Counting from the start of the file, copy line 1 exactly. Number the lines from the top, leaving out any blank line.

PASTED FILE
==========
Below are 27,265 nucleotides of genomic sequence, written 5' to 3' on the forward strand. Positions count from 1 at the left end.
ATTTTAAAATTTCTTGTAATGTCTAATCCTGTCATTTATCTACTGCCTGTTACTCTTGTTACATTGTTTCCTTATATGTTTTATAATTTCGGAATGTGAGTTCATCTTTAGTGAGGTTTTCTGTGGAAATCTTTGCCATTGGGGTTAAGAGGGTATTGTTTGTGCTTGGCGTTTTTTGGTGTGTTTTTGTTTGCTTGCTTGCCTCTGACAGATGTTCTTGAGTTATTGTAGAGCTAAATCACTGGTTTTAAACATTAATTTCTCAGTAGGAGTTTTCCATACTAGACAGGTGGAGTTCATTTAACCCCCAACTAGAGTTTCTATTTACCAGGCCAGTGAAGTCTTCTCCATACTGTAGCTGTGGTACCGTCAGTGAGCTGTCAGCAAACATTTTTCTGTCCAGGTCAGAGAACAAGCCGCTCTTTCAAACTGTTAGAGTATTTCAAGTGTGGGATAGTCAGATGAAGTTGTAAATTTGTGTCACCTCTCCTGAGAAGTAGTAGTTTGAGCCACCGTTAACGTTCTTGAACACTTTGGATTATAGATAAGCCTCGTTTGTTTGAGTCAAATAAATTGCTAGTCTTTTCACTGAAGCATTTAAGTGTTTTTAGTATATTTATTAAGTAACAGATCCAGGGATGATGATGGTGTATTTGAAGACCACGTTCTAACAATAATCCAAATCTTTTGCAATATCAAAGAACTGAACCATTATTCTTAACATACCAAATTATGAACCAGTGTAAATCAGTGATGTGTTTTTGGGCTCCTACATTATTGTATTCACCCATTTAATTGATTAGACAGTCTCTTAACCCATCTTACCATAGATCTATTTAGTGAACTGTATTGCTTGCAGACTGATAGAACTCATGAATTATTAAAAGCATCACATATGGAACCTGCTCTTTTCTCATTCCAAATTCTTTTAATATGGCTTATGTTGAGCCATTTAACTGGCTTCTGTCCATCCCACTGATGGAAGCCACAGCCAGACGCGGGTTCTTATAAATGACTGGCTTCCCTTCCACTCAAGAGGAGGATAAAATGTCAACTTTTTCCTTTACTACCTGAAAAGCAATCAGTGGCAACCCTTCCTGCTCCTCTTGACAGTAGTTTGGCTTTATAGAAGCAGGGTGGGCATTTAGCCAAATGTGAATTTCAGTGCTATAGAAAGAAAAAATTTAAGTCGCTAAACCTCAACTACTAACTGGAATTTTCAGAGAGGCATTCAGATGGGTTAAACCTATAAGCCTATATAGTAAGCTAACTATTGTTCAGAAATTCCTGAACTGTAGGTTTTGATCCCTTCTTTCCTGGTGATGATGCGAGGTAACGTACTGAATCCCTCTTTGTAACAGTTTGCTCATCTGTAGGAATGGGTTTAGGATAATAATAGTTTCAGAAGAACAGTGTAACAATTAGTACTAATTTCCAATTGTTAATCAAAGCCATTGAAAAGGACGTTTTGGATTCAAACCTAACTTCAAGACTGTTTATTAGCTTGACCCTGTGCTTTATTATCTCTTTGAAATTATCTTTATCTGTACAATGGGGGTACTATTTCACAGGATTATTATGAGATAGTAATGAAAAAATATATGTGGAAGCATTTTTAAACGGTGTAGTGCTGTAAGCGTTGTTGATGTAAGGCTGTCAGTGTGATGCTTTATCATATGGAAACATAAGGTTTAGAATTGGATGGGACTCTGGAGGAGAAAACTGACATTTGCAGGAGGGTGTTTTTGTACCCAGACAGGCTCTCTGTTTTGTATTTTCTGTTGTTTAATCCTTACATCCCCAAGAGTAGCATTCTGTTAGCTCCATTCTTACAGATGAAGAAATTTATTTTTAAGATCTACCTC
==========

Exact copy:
Below are 27,265 nucleotides of genomic sequence, written 5' to 3' on the forward strand. Positions count from 1 at the left end.